- The graph of the polar equation \(\theta = \alpha\) on the Cartesian plane is the line containing the terminal side of \(\alpha\) when plotted in standard position.

Suppose we wish to graph \(r = 6\cos(\theta)\). A reasonable way to start is to treat \(\theta\) as the independent variable, \(r\) as the dependent variable, evaluate \(r = f(\theta)\) at some `friendly' values of \(\theta\) and plot the resulting points.\footnote{For a review of these concepts and this process, see Sections \ref{FunctionNotation} and \ref{GraphsofFunctions}.} We generate the table below.

\[ \begin{array}{|r||r|r|} \hline \theta & r = 6\cos(\theta) & (r,\theta) \\ \hline 0 & 6 & (6,0) \\ \hline \frac{\pi}{4} & 3\sqrt{2} & \left(3\sqrt{2}, \frac{\pi}{4}\right) \\ \hline \frac{\pi}{2} & 0 & \left(0,\frac{\pi}{2}\right) \\ \hline \frac{3\pi}{4} & -3\sqrt{2} & \left(-3\sqrt{2}, \frac{3\pi}{4}\right) \\ \hline \pi & -6 & (-6,\pi) \\ \hline \frac{5\pi}{4} & -3\sqrt{2} & \left(-3\sqrt{2}, \frac{5\pi}{4}\right) \\ \hline \frac{3\pi}{2} & 0 & \left(0, \frac{3\pi}{2} \right) \\ \hline \frac{7\pi}{4} & 3\sqrt{2} & \left(3\sqrt{2}, \frac{7\pi}{4}\right) \\ \hline 2\pi & 6 & (6,2\pi) \\ \hline \end{array} \]

Despite having nine ordered pairs, we get only four distinct points on the graph. For this reason, we employ a slightly different strategy. We graph one cycle of \(r = 6\cos(\theta)\) on the \(\theta r\)-plane\footnote{The graph looks exactly like \(y = 6\cos(x)\) in the \(xy\)-plane, and for good reason. At this stage, we are just graphing the relationship between \(r\) and \(\theta\) before we interpret them as polar coordinates \((r,\theta)\) on the \(xy\)-plane.} and use it to help graph the equation on the \(xy\)-plane. We see that as \(\theta\) ranges from \(0\) to \(\frac{\pi}{2}\), \(r\) ranges from \(6\) to \(0\). In the \(xy\)-plane, this means that the curve starts \(6\) units from the origin on the positive \(x\)-axis (\)\theta = 0\)) and gradually returns to the origin by the time the curve reaches the \(y\)-axis (\)\theta = \frac{\pi}{2}\)). The arrows drawn in the figure below are meant to help you visualize this process. In the \(\theta r\)-plane, the arrows are drawn from the \(\theta\)-axis to the curve \(r = 6\cos(\theta)\). In the \(xy\)-plane, each of these arrows starts at the origin and is rotated through the corresponding angle \(\theta\), in accordance with how we plot polar coordinates. It is a less-precise way to generate the graph than computing the actual function values, but it is markedly faster.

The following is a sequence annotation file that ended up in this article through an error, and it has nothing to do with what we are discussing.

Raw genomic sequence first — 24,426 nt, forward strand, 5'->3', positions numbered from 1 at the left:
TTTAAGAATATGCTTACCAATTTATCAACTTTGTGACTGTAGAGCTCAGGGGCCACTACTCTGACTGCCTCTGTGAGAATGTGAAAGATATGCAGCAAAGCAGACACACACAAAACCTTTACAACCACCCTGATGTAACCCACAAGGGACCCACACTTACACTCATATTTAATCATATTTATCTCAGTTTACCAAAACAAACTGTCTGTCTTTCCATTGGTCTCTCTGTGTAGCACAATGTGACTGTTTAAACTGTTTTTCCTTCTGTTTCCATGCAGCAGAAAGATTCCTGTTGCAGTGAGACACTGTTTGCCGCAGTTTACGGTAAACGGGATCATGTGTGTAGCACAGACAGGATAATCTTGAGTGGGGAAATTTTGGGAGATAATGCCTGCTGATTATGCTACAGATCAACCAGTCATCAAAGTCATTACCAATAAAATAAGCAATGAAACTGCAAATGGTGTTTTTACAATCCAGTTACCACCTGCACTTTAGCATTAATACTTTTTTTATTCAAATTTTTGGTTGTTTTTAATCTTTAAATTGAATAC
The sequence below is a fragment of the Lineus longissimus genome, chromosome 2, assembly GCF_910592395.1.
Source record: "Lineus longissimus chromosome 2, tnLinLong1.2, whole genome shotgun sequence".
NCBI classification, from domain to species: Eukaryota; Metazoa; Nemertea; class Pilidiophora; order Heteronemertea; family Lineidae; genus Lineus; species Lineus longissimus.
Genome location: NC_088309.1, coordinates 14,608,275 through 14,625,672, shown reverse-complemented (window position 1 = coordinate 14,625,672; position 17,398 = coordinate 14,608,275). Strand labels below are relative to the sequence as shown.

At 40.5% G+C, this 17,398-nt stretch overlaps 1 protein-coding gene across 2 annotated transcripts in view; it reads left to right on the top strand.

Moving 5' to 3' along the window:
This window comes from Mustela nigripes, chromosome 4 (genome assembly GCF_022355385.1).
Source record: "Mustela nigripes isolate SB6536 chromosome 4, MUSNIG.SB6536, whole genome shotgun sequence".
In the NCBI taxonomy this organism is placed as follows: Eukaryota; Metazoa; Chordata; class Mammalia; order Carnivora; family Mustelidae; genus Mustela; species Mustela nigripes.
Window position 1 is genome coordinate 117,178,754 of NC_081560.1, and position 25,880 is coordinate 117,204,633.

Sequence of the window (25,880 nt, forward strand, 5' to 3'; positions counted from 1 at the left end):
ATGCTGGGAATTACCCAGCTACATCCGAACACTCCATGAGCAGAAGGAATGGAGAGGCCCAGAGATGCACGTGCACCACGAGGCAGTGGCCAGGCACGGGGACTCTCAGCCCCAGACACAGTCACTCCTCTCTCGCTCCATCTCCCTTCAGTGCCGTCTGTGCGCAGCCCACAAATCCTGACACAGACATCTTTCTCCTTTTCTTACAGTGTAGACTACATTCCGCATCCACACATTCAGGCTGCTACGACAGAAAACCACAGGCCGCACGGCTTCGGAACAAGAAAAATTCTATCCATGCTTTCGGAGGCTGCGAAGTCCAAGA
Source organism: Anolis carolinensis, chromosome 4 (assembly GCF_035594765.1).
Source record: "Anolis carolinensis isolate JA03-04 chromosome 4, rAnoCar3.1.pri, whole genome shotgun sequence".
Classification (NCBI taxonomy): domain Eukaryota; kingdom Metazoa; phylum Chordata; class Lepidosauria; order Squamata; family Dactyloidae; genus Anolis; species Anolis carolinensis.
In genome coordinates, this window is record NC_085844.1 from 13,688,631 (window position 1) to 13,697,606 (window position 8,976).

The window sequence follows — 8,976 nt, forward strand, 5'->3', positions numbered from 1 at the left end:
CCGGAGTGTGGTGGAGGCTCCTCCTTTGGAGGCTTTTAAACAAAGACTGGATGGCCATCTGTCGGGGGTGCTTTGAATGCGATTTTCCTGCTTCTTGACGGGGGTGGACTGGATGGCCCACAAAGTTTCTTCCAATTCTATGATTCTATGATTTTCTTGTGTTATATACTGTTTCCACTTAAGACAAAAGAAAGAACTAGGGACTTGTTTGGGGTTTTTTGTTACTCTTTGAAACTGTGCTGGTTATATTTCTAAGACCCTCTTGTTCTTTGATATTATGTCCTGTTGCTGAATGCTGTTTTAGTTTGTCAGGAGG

Next, we repeat the process as \(\theta\) ranges from \(\frac{\pi}{2}\) to \(\pi\). Here, the \(r\) values are all negative. This means that in the \(xy\)-plane, instead of graphing in Quadrant II, we graph in Quadrant IV, with all of the angle rotations starting from the negative \(x\)-axis.